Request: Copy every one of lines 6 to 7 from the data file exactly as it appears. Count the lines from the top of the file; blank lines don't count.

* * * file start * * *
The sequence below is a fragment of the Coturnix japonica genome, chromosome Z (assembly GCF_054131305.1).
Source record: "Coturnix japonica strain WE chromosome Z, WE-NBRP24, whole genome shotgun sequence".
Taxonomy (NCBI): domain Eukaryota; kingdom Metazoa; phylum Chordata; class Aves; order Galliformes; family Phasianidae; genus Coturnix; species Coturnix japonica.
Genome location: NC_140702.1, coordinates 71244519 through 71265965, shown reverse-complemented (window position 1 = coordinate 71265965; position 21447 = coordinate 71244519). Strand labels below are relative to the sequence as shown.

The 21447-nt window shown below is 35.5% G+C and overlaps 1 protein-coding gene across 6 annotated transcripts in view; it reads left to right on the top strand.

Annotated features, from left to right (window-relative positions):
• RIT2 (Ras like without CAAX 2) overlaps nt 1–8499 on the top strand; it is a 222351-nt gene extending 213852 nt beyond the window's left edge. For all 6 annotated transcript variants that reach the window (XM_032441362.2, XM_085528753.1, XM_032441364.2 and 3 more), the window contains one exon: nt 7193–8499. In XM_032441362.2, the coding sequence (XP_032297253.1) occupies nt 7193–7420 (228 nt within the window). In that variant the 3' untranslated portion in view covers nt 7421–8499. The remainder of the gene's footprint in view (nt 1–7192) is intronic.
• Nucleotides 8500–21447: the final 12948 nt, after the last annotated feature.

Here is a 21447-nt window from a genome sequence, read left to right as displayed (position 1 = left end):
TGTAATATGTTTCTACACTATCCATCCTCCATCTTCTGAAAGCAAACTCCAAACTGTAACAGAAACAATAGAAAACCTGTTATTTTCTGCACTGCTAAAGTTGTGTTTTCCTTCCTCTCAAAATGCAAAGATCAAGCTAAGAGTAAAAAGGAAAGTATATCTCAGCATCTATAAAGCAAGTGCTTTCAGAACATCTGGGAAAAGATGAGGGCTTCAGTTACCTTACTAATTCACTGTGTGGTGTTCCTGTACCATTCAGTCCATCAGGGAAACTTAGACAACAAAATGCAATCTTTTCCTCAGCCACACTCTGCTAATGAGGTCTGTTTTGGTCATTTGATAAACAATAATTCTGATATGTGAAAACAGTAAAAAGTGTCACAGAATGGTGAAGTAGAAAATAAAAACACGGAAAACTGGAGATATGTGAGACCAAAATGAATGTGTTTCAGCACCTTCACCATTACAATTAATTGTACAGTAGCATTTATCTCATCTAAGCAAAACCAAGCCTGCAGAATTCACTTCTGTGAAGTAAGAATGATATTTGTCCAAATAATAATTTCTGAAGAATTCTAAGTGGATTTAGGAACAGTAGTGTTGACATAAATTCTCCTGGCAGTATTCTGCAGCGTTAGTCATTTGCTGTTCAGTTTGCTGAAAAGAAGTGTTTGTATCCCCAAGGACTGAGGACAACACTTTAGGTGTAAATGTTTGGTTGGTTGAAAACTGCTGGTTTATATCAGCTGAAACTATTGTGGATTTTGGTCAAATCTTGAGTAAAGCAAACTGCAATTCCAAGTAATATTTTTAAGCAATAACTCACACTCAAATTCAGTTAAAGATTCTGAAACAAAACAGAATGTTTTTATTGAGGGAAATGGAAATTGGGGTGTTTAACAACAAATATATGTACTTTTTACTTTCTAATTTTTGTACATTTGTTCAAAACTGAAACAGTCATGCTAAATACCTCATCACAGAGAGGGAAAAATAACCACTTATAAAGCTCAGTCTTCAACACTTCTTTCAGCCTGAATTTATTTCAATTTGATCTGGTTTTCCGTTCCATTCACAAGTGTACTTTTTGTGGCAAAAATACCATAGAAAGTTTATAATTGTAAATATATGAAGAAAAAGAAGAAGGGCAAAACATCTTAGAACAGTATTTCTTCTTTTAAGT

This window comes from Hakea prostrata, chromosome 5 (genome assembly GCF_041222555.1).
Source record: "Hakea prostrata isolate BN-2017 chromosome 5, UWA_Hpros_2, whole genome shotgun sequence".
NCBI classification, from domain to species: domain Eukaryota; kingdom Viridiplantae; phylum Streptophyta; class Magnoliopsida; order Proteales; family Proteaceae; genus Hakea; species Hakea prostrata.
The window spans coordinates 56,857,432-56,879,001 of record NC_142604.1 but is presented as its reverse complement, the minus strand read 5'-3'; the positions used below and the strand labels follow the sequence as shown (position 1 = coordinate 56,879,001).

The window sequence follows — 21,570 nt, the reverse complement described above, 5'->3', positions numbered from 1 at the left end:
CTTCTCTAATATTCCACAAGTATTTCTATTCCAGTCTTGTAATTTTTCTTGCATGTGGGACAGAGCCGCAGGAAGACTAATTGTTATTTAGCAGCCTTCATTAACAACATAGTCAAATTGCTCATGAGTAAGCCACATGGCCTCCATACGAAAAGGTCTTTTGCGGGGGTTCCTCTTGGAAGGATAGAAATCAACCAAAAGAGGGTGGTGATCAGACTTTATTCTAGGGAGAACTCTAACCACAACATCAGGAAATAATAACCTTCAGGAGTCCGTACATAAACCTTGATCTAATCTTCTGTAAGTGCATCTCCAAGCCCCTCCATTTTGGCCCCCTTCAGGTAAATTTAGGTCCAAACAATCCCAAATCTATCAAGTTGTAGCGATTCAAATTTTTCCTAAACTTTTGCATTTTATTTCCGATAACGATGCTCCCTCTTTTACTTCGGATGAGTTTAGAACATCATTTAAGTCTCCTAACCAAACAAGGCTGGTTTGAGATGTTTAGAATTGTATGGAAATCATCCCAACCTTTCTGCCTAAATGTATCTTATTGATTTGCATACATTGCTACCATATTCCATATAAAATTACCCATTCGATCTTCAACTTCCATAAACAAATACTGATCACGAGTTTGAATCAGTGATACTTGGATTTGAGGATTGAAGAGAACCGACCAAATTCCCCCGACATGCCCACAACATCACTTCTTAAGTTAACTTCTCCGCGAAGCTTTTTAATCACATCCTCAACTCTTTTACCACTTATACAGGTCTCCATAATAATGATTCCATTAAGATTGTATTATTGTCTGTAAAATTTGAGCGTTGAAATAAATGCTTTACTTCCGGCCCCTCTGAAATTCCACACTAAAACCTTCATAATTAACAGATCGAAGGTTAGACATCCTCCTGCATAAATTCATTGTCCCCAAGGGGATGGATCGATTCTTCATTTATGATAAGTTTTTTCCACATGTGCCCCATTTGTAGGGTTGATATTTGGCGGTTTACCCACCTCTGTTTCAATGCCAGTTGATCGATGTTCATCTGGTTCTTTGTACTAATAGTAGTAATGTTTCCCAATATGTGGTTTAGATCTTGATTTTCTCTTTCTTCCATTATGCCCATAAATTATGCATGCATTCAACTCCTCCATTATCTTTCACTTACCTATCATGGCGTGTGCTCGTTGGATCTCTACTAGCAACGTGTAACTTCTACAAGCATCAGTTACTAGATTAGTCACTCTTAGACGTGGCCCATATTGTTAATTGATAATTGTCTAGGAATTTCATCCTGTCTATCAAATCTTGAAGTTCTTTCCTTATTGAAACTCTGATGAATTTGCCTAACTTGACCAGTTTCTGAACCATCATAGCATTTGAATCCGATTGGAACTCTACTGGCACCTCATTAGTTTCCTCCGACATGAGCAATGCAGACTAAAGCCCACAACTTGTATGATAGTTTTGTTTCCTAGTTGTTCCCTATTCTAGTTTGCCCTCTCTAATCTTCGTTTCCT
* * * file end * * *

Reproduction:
Annotated features, from left to right (window-relative positions):
• RIT2 (Ras like without CAAX 2) overlaps nt 1–8499 on the top strand; it is a 222351-nt gene extending 213852 nt beyond the window's left edge. For all 6 annotated transcript variants that reach the window (XM_032441362.2, XM_085528753.1, XM_032441364.2 and 3 more), the window contains one exon: nt 7193–8499. In XM_032441362.2, the coding sequence (XP_032297253.1) occupies nt 7193–7420 (228 nt within the window). In that variant the 3' untranslated portion in view covers nt 7421–8499. The remainder of the gene's footprint in view (nt 1–7192) is intronic.